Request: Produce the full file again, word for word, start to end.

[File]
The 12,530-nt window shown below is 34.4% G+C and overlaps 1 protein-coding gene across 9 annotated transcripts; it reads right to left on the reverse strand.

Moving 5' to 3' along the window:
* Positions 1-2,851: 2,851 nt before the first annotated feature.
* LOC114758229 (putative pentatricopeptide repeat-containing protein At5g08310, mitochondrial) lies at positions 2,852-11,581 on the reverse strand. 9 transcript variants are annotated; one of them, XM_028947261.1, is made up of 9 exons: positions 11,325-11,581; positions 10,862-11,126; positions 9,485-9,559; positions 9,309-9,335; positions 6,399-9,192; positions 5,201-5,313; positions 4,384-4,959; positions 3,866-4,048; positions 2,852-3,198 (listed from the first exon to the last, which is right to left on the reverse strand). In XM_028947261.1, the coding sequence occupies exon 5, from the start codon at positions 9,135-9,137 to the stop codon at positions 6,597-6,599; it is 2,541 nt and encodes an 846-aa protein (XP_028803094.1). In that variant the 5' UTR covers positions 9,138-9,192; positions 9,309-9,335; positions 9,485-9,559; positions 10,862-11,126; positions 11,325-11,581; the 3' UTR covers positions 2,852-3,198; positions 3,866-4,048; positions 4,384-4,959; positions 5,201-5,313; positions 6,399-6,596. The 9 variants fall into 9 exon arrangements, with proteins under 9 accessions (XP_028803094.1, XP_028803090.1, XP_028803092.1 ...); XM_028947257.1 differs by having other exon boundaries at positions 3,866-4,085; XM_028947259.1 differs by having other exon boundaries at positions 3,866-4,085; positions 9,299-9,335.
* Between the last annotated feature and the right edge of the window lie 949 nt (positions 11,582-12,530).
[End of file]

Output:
The 12,530-nt window shown below is 34.4% G+C and overlaps 1 protein-coding gene across 9 annotated transcripts; it reads right to left on the reverse strand.

Moving 5' to 3' along the window:
* Positions 1-2,851: 2,851 nt before the first annotated feature.
* LOC114758229 (putative pentatricopeptide repeat-containing protein At5g08310, mitochondrial) lies at positions 2,852-11,581 on the reverse strand. 9 transcript variants are annotated; one of them, XM_028947261.1, is made up of 9 exons: positions 11,325-11,581; positions 10,862-11,126; positions 9,485-9,559; positions 9,309-9,335; positions 6,399-9,192; positions 5,201-5,313; positions 4,384-4,959; positions 3,866-4,048; positions 2,852-3,198 (listed from the first exon to the last, which is right to left on the reverse strand). In XM_028947261.1, the coding sequence occupies exon 5, from the start codon at positions 9,135-9,137 to the stop codon at positions 6,597-6,599; it is 2,541 nt and encodes an 846-aa protein (XP_028803094.1). In that variant the 5' UTR covers positions 9,138-9,192; positions 9,309-9,335; positions 9,485-9,559; positions 10,862-11,126; positions 11,325-11,581; the 3' UTR covers positions 2,852-3,198; positions 3,866-4,048; positions 4,384-4,959; positions 5,201-5,313; positions 6,399-6,596. The 9 variants fall into 9 exon arrangements, with proteins under 9 accessions (XP_028803094.1, XP_028803090.1, XP_028803092.1 ...); XM_028947257.1 differs by having other exon boundaries at positions 3,866-4,085; XM_028947259.1 differs by having other exon boundaries at positions 3,866-4,085; positions 9,299-9,335.
* Between the last annotated feature and the right edge of the window lie 949 nt (positions 11,582-12,530).